Monday, September 28, 2009

Why primate eyes prefer the color black




A recent study by Yeh, Xing, and Shapley over at The Center for Neural Science, New York University made a fascinating discovery about the primary visual cortex of the macaque monkey and it's preference for black over white stimuli similar to that of humans. Here's a snippet from their abstract.

From recordings of single-cell activity in the macaque monkey's primary visual cortex (V1), we found that black-dominant neurons substantially outnumbered white-dominant neurons in the corticocortical output layers 2/3, but the numbers of black- and white-dominant neurons were nearly equal in the thalamocortical input layer 4c. These results strongly suggest that the black-over-white preference is generated or greatly amplified in V1. The predominance of OFF neurons in layers 2/3 of V1, which provide visual input to higher cortical areas, may explain why human subjects detect black more easily than white. Furthermore, our results agree with human EEG and fMRI findings that V1 responses to decrements are stronger than to increments, though the OFF/ON imbalance we found in layers 2/3 of macaque V1 is much larger than in the whole V1 population in the human V1 experiments (Zemon et al., 1988, 1995; Olman et al., 2008).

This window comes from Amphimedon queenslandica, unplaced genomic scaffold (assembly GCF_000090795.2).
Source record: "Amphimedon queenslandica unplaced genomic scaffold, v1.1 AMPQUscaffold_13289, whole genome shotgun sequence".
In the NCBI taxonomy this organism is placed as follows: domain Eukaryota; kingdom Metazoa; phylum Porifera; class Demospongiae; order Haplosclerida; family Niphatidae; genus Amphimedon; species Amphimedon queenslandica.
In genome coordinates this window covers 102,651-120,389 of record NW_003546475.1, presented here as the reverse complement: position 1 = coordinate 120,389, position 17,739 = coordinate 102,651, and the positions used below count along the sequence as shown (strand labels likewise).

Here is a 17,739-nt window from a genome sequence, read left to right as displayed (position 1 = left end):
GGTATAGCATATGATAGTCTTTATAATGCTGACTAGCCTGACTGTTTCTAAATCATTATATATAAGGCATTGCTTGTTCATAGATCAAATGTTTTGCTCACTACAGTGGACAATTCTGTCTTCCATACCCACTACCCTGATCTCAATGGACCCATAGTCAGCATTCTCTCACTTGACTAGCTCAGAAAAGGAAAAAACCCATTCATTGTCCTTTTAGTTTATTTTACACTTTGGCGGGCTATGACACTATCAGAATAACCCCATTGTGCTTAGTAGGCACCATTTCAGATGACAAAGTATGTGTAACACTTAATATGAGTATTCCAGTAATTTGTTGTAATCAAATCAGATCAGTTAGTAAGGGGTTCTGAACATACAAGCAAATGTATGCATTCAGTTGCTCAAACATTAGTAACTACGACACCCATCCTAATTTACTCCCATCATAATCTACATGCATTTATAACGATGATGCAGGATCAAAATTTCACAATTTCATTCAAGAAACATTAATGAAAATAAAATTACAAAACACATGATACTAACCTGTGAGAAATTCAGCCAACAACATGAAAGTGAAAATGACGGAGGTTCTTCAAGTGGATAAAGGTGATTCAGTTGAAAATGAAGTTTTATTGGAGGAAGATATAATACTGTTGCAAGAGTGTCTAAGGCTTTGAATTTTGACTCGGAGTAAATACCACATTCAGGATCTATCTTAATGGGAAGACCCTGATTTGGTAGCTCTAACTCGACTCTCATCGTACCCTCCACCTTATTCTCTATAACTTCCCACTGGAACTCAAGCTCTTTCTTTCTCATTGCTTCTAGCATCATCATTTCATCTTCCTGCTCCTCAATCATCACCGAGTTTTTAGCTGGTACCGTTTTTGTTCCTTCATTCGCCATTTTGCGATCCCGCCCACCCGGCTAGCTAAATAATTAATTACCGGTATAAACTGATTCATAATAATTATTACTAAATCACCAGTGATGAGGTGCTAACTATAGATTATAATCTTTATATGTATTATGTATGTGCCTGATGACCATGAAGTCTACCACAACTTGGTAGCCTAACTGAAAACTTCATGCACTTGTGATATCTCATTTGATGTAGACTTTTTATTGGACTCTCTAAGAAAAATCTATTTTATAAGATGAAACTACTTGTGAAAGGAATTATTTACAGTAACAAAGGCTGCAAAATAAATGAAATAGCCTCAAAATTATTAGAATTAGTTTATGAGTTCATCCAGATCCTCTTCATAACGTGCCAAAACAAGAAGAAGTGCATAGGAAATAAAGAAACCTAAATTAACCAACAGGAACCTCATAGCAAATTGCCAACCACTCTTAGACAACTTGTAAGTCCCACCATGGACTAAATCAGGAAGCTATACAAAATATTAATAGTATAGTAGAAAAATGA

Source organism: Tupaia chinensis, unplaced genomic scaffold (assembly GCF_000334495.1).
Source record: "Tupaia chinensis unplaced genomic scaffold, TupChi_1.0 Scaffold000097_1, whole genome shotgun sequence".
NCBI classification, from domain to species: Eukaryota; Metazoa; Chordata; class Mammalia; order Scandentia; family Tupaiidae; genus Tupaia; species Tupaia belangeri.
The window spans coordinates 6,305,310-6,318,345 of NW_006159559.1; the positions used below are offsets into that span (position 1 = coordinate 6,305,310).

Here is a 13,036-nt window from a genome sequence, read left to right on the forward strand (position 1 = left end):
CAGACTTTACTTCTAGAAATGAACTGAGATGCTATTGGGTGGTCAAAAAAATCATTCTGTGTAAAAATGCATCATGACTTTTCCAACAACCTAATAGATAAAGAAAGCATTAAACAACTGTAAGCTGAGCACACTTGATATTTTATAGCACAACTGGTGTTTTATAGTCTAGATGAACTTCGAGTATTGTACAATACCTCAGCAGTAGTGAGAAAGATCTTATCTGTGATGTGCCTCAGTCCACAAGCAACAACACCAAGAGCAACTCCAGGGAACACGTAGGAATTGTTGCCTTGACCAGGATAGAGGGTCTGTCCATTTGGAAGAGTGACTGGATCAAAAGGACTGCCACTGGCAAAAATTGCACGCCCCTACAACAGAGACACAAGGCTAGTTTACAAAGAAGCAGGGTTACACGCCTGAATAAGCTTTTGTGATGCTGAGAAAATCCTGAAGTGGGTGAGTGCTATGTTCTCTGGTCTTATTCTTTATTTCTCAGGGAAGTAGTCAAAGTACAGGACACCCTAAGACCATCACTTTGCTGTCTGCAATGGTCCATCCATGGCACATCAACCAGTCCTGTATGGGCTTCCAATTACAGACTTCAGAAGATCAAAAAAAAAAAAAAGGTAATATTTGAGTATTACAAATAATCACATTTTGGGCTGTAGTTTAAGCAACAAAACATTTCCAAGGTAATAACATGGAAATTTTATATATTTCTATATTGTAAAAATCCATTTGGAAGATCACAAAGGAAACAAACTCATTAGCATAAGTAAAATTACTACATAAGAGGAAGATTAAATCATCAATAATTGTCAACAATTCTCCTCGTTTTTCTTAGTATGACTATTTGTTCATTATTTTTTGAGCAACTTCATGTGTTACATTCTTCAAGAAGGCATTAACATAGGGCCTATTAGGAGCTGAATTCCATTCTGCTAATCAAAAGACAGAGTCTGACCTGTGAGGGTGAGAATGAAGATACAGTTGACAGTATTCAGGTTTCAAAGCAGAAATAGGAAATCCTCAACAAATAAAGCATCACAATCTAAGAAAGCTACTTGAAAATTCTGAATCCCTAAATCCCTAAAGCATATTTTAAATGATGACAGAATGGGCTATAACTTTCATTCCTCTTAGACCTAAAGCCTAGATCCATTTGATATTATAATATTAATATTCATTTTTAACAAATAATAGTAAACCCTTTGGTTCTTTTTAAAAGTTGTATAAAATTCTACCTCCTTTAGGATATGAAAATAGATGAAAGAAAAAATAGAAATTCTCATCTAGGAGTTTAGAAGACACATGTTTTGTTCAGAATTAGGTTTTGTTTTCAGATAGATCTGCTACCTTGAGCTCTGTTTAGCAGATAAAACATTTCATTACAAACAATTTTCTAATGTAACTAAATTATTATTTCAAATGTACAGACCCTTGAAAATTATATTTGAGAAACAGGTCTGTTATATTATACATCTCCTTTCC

No wonder boldface text literally catches the eye.

Yeh CI, Xing D, & Shapley RM (2009). "Black" responses dominate macaque primary visual cortex v1. The Journal of neuroscience : the official journal of the Society for Neuroscience, 29 (38), 11753-60 PMID: 19776262

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